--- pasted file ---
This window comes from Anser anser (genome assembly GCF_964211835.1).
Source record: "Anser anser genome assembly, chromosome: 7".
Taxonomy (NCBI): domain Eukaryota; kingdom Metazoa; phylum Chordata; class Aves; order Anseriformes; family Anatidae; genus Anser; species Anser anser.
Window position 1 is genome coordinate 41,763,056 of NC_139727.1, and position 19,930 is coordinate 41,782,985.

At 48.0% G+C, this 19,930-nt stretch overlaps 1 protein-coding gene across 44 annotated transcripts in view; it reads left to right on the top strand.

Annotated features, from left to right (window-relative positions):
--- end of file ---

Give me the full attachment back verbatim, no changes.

This window comes from Anser anser (genome assembly GCF_964211835.1).
Source record: "Anser anser genome assembly, chromosome: 7".
Taxonomy (NCBI): domain Eukaryota; kingdom Metazoa; phylum Chordata; class Aves; order Anseriformes; family Anatidae; genus Anser; species Anser anser.
Window position 1 is genome coordinate 41,763,056 of NC_139727.1, and position 19,930 is coordinate 41,782,985.

At 48.0% G+C, this 19,930-nt stretch overlaps 1 protein-coding gene across 44 annotated transcripts in view; it reads left to right on the top strand.

Annotated features, from left to right (window-relative positions):